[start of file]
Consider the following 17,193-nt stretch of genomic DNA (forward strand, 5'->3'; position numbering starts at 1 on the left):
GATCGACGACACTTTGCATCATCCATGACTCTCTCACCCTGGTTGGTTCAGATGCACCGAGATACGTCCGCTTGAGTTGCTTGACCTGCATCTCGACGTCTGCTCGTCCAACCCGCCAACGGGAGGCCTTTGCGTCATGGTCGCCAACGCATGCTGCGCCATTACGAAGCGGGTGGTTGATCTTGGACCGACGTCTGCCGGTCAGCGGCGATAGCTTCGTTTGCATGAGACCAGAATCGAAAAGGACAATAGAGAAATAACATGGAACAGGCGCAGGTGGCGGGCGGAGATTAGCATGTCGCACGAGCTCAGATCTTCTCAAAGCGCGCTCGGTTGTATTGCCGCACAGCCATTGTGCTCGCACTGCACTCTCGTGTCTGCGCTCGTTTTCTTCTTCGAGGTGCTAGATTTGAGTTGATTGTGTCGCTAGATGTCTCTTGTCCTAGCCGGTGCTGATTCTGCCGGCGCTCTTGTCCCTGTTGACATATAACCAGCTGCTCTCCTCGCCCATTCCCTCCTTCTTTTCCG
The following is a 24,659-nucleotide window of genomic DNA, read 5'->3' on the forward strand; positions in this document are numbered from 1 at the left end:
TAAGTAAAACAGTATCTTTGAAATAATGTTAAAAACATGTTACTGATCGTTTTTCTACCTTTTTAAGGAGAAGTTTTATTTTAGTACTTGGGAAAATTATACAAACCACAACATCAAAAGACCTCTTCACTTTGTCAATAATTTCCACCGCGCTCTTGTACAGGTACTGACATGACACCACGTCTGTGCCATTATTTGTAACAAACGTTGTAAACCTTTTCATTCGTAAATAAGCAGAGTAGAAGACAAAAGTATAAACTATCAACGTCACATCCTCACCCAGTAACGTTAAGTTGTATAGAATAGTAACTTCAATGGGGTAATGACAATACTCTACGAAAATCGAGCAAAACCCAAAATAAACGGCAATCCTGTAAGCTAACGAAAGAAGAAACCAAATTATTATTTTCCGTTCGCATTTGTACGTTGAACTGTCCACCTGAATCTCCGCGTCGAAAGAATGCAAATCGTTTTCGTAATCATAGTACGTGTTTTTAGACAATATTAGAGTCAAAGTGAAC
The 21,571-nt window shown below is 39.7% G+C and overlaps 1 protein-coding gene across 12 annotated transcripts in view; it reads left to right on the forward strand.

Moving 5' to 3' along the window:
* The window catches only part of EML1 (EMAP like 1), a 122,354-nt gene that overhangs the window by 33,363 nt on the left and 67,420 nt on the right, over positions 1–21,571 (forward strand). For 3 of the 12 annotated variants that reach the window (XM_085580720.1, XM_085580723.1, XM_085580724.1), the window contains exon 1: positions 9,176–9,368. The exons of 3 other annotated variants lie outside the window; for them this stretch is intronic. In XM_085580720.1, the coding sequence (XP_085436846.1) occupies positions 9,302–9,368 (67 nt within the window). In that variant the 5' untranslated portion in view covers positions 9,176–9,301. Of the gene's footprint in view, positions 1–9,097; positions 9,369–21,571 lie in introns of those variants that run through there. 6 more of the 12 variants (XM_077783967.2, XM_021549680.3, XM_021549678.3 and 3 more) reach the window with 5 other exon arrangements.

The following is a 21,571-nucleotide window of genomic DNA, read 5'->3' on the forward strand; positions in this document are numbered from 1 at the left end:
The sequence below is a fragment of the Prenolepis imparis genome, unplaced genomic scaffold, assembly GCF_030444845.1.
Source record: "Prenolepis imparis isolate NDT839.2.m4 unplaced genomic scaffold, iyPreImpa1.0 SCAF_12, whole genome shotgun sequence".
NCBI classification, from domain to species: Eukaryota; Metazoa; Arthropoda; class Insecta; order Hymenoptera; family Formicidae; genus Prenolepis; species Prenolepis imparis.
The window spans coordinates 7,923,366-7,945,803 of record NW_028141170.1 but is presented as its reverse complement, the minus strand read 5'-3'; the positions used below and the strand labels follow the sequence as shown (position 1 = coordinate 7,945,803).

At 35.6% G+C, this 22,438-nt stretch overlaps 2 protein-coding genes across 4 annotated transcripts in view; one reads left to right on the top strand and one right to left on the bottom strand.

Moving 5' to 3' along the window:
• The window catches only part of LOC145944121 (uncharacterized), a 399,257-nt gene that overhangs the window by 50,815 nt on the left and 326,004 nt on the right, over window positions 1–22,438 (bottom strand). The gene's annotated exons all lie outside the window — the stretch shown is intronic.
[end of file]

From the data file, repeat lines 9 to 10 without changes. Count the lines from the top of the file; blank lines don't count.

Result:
The sequence below is a fragment of the Prenolepis imparis genome, unplaced genomic scaffold, assembly GCF_030444845.1.
Source record: "Prenolepis imparis isolate NDT839.2.m4 unplaced genomic scaffold, iyPreImpa1.0 SCAF_12, whole genome shotgun sequence".